MDN localization in March — Tier 1 locales unfrozen, and future plans
Since we last talked about MDN localization, a lot of progress has been made. In this post we’ll talk you through the unfreezing of Tier 1 locales, and the next steps in our plans to stop displaying non-active and unmaintained locales.
Tier 1 locales unfrozen!
It has been a long time coming, but we’ve finally achieved our goal of unfreezing our Tier 1 locales. the
zh-TW locales can now be edited, and we have active teams working on each of these locales. We added Russian (
ru) to the list very recently, after great interest from the community helped us to rapidly assemble a team to maintain those docs — we are really excited about making progress here!
If you are interested in helping out with these locales, or asking questions, you can find all the information you need at our all-new translated-content README. This includes:
- How to contribute
- The policies in place to govern the work
- Who is in the active localization teams
- How the structure is kept in sync with the en-US version.
We’d like to thank everyone who helped us get to this stage, especially the localization team members who have stepped up to help us maintain our localized content:
- Our French (fr) team:
- Our Japanese (ja) team:
- Our Russian (ru) team:
- Our Chinese (zh-CN and zh-TW) team:
Stopping the display of unmaintained locales on MDN
Previously we said that we were planning to stop the display of all locales except for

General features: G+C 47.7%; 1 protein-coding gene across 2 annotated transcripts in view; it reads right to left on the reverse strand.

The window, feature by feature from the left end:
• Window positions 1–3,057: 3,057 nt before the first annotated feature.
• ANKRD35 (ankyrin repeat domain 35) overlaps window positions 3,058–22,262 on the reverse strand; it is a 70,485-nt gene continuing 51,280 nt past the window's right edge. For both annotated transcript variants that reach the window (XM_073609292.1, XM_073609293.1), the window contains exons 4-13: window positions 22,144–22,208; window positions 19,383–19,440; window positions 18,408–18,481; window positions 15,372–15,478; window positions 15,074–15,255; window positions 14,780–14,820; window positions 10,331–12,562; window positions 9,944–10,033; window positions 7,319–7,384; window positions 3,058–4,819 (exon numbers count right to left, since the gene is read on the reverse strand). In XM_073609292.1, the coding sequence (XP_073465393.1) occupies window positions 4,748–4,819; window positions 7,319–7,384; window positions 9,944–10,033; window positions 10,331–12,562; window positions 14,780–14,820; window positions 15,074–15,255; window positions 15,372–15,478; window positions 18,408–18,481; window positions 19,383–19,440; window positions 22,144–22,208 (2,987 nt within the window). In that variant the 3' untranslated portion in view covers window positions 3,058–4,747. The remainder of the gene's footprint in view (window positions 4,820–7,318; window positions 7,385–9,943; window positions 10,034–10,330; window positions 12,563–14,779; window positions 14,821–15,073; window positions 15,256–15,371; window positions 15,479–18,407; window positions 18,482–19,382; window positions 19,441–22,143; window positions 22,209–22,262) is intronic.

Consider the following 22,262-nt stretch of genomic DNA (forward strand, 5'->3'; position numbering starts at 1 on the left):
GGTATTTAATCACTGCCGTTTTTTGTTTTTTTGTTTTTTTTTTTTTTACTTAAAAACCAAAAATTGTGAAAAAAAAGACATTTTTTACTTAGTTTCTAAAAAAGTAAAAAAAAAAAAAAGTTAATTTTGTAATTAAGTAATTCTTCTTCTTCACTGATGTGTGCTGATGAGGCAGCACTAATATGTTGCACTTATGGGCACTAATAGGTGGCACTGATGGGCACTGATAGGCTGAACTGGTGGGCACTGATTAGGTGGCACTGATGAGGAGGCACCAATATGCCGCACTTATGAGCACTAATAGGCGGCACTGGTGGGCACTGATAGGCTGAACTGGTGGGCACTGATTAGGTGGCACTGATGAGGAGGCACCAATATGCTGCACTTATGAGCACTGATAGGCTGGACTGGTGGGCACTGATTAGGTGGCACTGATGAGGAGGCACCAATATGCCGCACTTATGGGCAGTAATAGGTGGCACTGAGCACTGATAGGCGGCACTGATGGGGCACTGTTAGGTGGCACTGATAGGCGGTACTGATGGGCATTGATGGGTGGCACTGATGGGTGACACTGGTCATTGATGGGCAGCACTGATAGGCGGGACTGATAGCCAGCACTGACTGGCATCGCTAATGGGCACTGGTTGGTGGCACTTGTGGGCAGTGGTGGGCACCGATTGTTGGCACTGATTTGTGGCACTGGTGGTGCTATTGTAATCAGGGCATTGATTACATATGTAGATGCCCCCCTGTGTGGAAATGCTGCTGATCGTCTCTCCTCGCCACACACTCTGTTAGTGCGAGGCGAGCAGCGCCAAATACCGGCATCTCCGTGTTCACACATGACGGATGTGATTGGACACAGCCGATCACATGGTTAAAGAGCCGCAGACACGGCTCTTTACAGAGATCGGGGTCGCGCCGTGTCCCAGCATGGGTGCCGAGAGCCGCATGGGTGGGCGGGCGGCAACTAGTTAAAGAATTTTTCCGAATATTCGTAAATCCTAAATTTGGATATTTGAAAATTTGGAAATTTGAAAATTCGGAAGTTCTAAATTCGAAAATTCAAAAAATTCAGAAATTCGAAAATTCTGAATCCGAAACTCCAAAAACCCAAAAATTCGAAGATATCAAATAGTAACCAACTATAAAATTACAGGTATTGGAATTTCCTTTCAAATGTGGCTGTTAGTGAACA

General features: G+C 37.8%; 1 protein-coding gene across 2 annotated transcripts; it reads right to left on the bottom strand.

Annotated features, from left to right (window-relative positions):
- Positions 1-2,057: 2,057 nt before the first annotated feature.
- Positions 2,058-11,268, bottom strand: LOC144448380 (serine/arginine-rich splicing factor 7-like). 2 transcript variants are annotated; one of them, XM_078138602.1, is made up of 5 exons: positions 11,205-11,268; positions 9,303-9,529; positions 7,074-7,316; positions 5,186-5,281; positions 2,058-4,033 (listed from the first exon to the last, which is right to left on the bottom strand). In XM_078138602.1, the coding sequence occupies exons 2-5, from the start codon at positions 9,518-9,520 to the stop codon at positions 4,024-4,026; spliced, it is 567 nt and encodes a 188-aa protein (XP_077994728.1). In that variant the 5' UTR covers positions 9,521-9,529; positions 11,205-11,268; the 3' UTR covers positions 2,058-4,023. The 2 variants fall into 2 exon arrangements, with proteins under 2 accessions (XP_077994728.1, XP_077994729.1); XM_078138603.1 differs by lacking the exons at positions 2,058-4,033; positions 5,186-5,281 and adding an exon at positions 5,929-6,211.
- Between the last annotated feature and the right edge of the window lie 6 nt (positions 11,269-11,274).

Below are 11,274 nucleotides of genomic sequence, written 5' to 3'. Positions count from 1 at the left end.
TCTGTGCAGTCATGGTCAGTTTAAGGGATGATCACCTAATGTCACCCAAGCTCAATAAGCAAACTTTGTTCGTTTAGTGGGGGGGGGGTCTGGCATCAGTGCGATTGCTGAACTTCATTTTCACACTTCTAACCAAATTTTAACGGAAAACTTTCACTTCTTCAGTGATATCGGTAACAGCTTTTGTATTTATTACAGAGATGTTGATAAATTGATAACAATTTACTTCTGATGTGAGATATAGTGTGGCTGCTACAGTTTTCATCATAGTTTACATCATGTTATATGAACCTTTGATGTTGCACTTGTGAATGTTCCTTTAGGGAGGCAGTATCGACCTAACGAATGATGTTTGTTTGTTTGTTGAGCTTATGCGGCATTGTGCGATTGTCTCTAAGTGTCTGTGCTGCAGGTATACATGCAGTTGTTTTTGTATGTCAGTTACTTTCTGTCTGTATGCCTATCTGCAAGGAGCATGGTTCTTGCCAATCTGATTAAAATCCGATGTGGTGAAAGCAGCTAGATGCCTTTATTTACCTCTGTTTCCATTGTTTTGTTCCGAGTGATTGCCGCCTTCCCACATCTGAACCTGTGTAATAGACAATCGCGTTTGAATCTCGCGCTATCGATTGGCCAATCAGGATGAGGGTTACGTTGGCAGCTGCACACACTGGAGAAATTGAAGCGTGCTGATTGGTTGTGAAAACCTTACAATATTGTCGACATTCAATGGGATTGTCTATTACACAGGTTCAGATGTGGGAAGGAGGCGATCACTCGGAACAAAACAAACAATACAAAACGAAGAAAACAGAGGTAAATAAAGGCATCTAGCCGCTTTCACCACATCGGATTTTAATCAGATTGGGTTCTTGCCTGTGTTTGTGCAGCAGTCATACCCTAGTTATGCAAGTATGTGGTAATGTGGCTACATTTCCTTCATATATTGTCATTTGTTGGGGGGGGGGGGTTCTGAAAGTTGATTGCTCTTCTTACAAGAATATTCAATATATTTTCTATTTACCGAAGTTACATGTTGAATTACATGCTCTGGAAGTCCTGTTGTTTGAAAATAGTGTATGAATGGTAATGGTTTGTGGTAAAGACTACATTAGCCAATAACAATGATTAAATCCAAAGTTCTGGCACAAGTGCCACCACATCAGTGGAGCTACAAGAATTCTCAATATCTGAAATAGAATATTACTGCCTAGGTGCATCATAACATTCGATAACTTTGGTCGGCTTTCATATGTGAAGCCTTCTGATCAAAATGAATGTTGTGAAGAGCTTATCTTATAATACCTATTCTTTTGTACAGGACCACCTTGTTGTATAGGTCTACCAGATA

en-US, and our Tier 1 locales.
We’ve revised this plan a little since then — we looked at the readership figures of each locale, as a percentage of the total MDN traffic, and decided that we should keep a few more than just the 5 we previously mentioned. Some of the viewing figures for non-active locales are quite high, so we thought it would be wise to keep them and try to encourage teams to start maintaining them.
In the end, we decided to keep the following locales:
We are planning to stop displaying the other 21 locales. Many of them have very few pages, a high percentage of which are out-of-date or otherwise flawed, and we estimate that the total traffic we will lose by removing all these locales is less than 2%.
So what does this mean?
We are intending to stop displaying all locales outside the top ten by a certain date. The date we have chosen is April 30th.
We will remove all the source content for those locales from the translated-content repo, and put it in a new retired translated content repo, so that anyone who still wants to use this content in some way is welcome to do so. We highly respect the work that so many people have done on translating MDN content over the years, and want to preserve it in some way.
We will redirect the URLs for all removed articles to their en-US equivalents — this solves an often-mentioned issue whereby people would rather view the up-to-date English article than the low-quality or out-of-date version in their own language, but find it difficult to do so because of they way MDN works.
We are also intending to create a new tool whereby if you see a really outdated page, you can press a button saying “retire content” to open up a pull request that when merged will check it out to the retired content repo.
After this point, we won’t revive anything — the journey to retirement is one way. This may sound harsh, but we are taking determined steps to clean up MDN and get rid of out-of-date and out-of-remit content that has been around for years in some cases.
The post MDN localization in March — Tier 1 locales unfrozen, and future plans appeared first on Mozilla Hacks – the Web developer blog.
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